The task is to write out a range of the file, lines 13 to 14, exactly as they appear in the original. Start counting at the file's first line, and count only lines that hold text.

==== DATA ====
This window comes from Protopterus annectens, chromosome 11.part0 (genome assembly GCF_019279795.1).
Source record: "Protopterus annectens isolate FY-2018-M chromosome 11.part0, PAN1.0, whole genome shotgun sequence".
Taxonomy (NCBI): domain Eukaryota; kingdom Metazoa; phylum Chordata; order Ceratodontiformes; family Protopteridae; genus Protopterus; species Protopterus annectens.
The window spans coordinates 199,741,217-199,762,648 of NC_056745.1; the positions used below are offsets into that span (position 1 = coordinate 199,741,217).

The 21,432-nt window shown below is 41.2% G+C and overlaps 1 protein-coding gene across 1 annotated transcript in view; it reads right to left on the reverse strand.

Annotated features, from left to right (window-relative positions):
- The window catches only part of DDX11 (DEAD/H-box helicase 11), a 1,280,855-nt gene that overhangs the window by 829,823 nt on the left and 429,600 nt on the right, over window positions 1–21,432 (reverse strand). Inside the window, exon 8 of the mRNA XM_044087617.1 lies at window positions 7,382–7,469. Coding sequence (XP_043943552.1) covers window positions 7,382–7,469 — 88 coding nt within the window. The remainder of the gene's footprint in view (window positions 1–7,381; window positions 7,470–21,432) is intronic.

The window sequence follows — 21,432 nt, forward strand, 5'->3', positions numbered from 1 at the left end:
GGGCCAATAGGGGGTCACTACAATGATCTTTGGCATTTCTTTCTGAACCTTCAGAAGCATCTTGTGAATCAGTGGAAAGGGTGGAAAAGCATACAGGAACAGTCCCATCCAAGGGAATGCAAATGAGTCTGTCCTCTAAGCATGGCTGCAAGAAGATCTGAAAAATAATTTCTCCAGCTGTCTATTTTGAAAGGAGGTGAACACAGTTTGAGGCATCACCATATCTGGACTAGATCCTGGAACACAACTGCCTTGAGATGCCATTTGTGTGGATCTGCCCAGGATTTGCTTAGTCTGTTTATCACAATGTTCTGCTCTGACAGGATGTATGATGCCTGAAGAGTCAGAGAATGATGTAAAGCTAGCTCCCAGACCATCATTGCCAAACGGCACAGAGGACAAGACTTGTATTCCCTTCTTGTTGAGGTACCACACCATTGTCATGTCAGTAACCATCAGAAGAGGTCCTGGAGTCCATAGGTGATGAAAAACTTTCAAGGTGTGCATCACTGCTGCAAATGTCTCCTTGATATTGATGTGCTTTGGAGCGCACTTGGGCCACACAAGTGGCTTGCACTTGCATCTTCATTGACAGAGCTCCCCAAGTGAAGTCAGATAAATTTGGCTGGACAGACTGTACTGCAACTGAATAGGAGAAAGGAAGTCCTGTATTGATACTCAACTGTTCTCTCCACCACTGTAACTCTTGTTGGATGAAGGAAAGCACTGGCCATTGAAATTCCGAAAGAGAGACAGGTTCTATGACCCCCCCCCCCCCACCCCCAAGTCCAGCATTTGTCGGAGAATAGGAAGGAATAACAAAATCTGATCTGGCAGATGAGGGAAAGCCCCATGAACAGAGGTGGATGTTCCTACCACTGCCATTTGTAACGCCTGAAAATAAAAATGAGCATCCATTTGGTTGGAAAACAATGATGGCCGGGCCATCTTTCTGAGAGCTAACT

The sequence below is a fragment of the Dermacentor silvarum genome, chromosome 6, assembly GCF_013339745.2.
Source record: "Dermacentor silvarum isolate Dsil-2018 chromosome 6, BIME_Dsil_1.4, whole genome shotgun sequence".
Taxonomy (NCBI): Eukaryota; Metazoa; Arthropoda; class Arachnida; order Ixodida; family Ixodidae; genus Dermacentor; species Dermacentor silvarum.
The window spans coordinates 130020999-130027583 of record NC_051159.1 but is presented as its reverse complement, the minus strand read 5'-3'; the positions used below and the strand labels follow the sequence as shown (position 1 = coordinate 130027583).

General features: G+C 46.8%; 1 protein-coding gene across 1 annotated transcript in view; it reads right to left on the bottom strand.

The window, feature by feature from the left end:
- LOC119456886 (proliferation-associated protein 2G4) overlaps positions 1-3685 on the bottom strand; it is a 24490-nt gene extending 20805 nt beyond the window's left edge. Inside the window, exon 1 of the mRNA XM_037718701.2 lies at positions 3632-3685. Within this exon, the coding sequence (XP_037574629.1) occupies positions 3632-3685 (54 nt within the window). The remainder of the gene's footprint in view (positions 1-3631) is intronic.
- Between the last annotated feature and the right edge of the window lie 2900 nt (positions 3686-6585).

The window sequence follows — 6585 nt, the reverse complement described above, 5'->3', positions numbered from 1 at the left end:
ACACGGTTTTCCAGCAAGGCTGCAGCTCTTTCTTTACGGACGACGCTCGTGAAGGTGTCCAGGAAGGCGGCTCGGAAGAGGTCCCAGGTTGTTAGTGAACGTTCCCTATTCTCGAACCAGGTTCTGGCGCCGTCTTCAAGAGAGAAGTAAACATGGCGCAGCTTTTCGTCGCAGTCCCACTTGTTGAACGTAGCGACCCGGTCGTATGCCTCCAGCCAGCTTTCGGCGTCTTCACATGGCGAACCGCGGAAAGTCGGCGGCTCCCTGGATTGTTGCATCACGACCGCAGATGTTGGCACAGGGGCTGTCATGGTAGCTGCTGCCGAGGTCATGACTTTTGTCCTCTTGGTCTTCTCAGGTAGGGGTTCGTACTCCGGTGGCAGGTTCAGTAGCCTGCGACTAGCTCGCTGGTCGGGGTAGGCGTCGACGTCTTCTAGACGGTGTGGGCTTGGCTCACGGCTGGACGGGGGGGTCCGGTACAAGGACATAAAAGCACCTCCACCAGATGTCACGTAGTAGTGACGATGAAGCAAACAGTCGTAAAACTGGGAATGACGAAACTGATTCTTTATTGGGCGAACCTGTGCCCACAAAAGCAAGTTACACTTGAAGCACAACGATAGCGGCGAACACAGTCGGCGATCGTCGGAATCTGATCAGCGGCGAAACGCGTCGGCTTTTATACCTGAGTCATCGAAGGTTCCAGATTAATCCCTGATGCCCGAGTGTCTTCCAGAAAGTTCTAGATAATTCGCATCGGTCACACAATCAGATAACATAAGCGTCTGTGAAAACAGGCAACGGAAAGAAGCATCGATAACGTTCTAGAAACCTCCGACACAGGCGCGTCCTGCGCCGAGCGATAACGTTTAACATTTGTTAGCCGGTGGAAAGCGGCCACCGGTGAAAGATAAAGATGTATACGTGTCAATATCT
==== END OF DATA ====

The window spans coordinates 130020999-130027583 of record NC_051159.1 but is presented as its reverse complement, the minus strand read 5'-3'; the positions used below and the strand labels follow the sequence as shown (position 1 = coordinate 130027583).

General features: G+C 46.8%; 1 protein-coding gene across 1 annotated transcript in view; it reads right to left on the bottom strand.